ios7.controlcenterBIG step forwards here. Search Bar available from a quick downward swipe in the middle of the screen. New Control Centre  from a swipe up from the bottom of the screen. Finally – in the control centre amongst other settings you can switch on BlueTooth in one touch from here – very handy quick fix if you’re in the car and forgot to pop in on.

Screen Shot 2013-09-19 at 7.47.14 PMOne area they’ve got right is the multi-tasking. Great switching between apps in a carousel display, with a simple swipe up to remove an app from the carousel and close it. Actually useful in another sense in that the carousel view is dynamic – so when switching between apps and passing the email app on the carousel you can quickly check the top email to see if worth opening the app or not (couldn’t find a screenshot of this, but you get the idea).

Multi-page folders – very handy … if you’ve got a load of legacy apps on your phone you can’t quite bring yourself to delete but might use one day … chuck them all in one big themed folder rather than a few numbered ones.


Screen Shot 2013-09-19 at 7.44.09 PMAlso loving the new vertical tab carousel in Safari with a quick slide to the left to close a tab. I see they’ve brought the private browsing option to the fore in Safari now for those “colourful” websites accessed via the Screen Shot 2013-09-19 at 7.52.04 PMcompany phone.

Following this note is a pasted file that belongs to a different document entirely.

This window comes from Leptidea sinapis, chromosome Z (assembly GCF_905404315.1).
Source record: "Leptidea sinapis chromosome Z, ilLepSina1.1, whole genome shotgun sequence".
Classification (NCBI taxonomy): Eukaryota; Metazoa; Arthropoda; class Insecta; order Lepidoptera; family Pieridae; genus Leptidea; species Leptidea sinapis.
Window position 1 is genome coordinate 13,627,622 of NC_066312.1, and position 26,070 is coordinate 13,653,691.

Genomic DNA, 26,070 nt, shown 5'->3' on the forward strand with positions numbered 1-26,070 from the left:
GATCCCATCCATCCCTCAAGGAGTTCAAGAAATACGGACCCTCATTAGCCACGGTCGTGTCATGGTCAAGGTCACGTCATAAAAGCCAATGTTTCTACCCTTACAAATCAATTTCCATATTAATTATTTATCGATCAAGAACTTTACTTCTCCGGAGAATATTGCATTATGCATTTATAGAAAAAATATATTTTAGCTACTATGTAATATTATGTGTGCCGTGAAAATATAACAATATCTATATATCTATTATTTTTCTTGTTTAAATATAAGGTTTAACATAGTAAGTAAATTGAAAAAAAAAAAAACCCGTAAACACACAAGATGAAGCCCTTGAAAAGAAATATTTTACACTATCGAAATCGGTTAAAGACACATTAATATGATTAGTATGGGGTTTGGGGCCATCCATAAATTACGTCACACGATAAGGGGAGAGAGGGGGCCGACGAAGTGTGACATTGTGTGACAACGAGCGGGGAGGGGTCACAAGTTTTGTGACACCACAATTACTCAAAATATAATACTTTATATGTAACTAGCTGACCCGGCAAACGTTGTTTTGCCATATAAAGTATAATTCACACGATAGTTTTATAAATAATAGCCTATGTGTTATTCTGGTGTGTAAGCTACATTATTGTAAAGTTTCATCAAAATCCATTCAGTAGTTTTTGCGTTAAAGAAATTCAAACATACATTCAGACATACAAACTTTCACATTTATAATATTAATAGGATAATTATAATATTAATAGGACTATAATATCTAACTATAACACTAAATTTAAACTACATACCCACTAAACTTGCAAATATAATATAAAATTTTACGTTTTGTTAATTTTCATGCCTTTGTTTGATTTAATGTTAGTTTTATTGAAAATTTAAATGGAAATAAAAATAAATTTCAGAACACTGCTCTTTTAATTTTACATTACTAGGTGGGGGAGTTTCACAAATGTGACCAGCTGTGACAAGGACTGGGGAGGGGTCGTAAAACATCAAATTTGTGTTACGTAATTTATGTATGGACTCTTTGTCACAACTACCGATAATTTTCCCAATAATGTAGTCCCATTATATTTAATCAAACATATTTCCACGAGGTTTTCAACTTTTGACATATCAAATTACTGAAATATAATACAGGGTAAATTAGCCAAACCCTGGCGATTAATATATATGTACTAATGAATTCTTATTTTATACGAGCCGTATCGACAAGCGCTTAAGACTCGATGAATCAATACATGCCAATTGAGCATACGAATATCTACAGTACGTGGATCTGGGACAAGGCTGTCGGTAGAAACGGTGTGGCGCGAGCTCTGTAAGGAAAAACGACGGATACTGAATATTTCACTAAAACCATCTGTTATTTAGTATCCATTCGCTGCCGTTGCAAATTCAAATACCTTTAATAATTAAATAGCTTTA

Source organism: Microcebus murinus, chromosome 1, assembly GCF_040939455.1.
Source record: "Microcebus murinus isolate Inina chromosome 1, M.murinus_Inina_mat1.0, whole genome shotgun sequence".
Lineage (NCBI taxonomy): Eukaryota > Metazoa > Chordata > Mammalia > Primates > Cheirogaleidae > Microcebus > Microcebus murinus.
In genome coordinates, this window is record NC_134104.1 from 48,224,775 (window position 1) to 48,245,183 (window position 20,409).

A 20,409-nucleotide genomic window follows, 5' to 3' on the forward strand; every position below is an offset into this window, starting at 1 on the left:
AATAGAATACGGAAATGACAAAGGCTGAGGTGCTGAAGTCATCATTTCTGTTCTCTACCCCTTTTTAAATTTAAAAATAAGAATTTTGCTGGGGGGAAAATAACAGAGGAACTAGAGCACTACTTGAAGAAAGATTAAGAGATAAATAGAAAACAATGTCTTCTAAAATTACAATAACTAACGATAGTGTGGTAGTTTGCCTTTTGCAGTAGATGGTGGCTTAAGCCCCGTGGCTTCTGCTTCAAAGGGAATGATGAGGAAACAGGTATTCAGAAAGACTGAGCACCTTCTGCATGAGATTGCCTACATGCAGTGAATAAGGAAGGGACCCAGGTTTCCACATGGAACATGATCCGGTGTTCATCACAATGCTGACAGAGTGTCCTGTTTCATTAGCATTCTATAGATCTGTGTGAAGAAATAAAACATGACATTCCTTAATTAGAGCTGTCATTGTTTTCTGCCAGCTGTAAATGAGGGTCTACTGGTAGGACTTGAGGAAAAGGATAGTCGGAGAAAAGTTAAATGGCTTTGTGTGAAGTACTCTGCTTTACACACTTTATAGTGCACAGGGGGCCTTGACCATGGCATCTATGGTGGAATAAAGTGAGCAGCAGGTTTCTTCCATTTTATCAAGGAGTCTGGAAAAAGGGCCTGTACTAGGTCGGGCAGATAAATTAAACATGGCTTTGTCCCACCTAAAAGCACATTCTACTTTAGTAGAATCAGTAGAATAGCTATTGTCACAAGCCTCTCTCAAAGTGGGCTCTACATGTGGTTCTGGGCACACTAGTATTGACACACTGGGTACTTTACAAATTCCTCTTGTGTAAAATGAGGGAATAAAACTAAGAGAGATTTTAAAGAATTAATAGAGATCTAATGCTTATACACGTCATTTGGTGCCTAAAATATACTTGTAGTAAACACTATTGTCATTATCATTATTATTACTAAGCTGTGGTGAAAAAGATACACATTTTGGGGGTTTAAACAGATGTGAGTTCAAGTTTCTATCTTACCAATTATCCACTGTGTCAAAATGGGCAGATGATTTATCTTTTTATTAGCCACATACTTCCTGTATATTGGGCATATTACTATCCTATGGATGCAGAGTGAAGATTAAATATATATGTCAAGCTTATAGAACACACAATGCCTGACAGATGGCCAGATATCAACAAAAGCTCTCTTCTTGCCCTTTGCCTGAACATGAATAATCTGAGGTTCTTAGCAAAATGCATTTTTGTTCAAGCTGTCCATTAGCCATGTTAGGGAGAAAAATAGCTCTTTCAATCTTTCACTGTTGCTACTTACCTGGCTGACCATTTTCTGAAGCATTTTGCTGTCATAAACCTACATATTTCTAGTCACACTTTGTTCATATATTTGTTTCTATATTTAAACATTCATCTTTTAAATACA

Calendar – not so much. Looks crisp but a lot of screen real estate is wasted with the week band at the top of the screen with it’s iOS7 wider spacing. Now you could argue that I should break the cobwebs on the Scottish sporran and invest in a 5+ with more screen real estate but who am I to break stereotype here?

Thrifty ScotiTunes looks great – back to earlier more usable versions of iTunes. Loving the tiled album browser view. Everything’s a lot more … image-intensive. From the animated equaliser graphic for currently playing track to the band album cover displayed on virtually every playlist.

Screen Shot 2013-09-19 at 8.00.59 PMPhone – loving the contact images displayed everywhere continuing with the “more graphical” theme.  Fuctionality-wise, when the phone is locked and you receive an incoming call you can choose to ignore and remind yourself of the call an hour or so later, or send a text message back from a number of pre-stored messages such as “on my way”, “ring you back”. Great wee feature.